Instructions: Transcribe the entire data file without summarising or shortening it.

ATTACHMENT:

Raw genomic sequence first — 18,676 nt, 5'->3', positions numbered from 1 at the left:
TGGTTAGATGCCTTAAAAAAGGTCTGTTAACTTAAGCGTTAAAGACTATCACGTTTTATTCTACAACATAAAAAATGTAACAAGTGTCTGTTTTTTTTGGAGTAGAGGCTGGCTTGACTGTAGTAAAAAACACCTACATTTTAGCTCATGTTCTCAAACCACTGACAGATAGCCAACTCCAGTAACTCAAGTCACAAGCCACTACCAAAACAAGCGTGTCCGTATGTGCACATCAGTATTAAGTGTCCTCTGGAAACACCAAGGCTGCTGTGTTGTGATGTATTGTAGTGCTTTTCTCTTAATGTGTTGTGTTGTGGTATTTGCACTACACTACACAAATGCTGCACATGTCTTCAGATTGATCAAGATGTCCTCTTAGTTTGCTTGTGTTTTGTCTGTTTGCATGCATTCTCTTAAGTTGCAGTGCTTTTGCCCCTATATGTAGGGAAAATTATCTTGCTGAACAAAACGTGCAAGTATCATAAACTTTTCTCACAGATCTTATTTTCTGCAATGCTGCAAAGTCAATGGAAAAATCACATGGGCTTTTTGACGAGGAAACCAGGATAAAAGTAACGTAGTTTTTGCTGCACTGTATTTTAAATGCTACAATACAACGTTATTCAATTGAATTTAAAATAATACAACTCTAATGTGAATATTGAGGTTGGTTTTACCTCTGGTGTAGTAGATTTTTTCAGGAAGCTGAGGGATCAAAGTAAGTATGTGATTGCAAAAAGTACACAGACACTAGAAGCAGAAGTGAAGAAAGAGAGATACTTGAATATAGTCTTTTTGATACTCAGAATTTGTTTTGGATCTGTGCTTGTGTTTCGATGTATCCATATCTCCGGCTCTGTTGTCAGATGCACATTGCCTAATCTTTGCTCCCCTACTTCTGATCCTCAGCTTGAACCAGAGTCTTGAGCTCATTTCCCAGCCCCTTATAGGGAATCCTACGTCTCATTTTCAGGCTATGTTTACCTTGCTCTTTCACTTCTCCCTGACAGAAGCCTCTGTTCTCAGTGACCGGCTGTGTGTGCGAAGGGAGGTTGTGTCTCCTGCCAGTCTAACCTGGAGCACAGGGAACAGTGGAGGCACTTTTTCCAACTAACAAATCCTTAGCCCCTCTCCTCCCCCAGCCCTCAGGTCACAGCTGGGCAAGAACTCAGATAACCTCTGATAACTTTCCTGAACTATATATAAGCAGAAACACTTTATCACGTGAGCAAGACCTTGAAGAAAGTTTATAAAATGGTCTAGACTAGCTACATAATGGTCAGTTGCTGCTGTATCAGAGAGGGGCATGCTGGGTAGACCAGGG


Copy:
Raw genomic sequence first — 18,676 nt, 5'->3', positions numbered from 1 at the left:
TGGTTAGATGCCTTAAAAAAGGTCTGTTAACTTAAGCGTTAAAGACTATCACGTTTTATTCTACAACATAAAAAATGTAACAAGTGTCTGTTTTTTTTGGAGTAGAGGCTGGCTTGACTGTAGTAAAAAACACCTACATTTTAGCTCATGTTCTCAAACCACTGACAGATAGCCAACTCCAGTAACTCAAGTCACAAGCCACTACCAAAACAAGCGTGTCCGTATGTGCACATCAGTATTAAGTGTCCTCTGGAAACACCAAGGCTGCTGTGTTGTGATGTATTGTAGTGCTTTTCTCTTAATGTGTTGTGTTGTGGTATTTGCACTACACTACACAAATGCTGCACATGTCTTCAGATTGATCAAGATGTCCTCTTAGTTTGCTTGTGTTTTGTCTGTTTGCATGCATTCTCTTAAGTTGCAGTGCTTTTGCCCCTATATGTAGGGAAAATTATCTTGCTGAACAAAACGTGCAAGTATCATAAACTTTTCTCACAGATCTTATTTTCTGCAATGCTGCAAAGTCAATGGAAAAATCACATGGGCTTTTTGACGAGGAAACCAGGATAAAAGTAACGTAGTTTTTGCTGCACTGTATTTTAAATGCTACAATACAACGTTATTCAATTGAATTTAAAATAATACAACTCTAATGTGAATATTGAGGTTGGTTTTACCTCTGGTGTAGTAGATTTTTTCAGGAAGCTGAGGGATCAAAGTAAGTATGTGATTGCAAAAAGTACACAGACACTAGAAGCAGAAGTGAAGAAAGAGAGATACTTGAATATAGTCTTTTTGATACTCAGAATTTGTTTTGGATCTGTGCTTGTGTTTCGATGTATCCATATCTCCGGCTCTGTTGTCAGATGCACATTGCCTAATCTTTGCTCCCCTACTTCTGATCCTCAGCTTGAACCAGAGTCTTGAGCTCATTTCCCAGCCCCTTATAGGGAATCCTACGTCTCATTTTCAGGCTATGTTTACCTTGCTCTTTCACTTCTCCCTGACAGAAGCCTCTGTTCTCAGTGACCGGCTGTGTGTGCGAAGGGAGGTTGTGTCTCCTGCCAGTCTAACCTGGAGCACAGGGAACAGTGGAGGCACTTTTTCCAACTAACAAATCCTTAGCCCCTCTCCTCCCCCAGCCCTCAGGTCACAGCTGGGCAAGAACTCAGATAACCTCTGATAACTTTCCTGAACTATATATAAGCAGAAACACTTTATCACGTGAGCAAGACCTTGAAGAAAGTTTATAAAATGGTCTAGACTAGCTACATAATGGTCAGTTGCTGCTGTATCAGAGAGGGGCATGCTGGGTAGACCAGGG